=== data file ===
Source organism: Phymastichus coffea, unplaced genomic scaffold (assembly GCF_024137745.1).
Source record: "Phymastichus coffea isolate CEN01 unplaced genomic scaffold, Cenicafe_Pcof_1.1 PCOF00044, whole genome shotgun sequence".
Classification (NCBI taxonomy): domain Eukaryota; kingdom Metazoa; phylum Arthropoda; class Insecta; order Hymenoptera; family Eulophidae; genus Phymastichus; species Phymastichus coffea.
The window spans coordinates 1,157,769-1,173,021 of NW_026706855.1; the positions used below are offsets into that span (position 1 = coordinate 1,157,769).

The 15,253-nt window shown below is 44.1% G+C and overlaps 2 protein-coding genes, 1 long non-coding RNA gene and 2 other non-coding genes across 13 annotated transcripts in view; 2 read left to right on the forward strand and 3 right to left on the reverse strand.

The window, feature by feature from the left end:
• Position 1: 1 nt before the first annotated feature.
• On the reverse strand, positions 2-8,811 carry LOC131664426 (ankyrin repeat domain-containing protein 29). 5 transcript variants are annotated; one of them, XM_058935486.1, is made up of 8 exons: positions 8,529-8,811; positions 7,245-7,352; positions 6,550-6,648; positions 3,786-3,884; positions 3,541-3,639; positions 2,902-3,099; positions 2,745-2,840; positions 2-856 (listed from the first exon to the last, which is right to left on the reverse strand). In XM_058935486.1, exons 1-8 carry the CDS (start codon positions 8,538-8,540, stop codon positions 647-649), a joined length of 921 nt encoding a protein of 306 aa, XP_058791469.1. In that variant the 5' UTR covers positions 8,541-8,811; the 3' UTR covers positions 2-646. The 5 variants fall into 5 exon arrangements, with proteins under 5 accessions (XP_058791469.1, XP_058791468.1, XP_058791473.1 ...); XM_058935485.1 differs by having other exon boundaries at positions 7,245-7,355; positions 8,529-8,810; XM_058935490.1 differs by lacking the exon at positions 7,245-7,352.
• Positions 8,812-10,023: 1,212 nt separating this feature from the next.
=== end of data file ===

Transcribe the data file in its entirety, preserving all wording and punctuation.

Source organism: Phymastichus coffea, unplaced genomic scaffold (assembly GCF_024137745.1).
Source record: "Phymastichus coffea isolate CEN01 unplaced genomic scaffold, Cenicafe_Pcof_1.1 PCOF00044, whole genome shotgun sequence".
Classification (NCBI taxonomy): domain Eukaryota; kingdom Metazoa; phylum Arthropoda; class Insecta; order Hymenoptera; family Eulophidae; genus Phymastichus; species Phymastichus coffea.
The window spans coordinates 1,157,769-1,173,021 of NW_026706855.1; the positions used below are offsets into that span (position 1 = coordinate 1,157,769).

The 15,253-nt window shown below is 44.1% G+C and overlaps 2 protein-coding genes, 1 long non-coding RNA gene and 2 other non-coding genes across 13 annotated transcripts in view; 2 read left to right on the forward strand and 3 right to left on the reverse strand.

The window, feature by feature from the left end:
• Position 1: 1 nt before the first annotated feature.
• On the reverse strand, positions 2-8,811 carry LOC131664426 (ankyrin repeat domain-containing protein 29). 5 transcript variants are annotated; one of them, XM_058935486.1, is made up of 8 exons: positions 8,529-8,811; positions 7,245-7,352; positions 6,550-6,648; positions 3,786-3,884; positions 3,541-3,639; positions 2,902-3,099; positions 2,745-2,840; positions 2-856 (listed from the first exon to the last, which is right to left on the reverse strand). In XM_058935486.1, exons 1-8 carry the CDS (start codon positions 8,538-8,540, stop codon positions 647-649), a joined length of 921 nt encoding a protein of 306 aa, XP_058791469.1. In that variant the 5' UTR covers positions 8,541-8,811; the 3' UTR covers positions 2-646. The 5 variants fall into 5 exon arrangements, with proteins under 5 accessions (XP_058791469.1, XP_058791468.1, XP_058791473.1 ...); XM_058935485.1 differs by having other exon boundaries at positions 7,245-7,355; positions 8,529-8,810; XM_058935490.1 differs by lacking the exon at positions 7,245-7,352.
• Positions 8,812-10,023: 1,212 nt separating this feature from the next.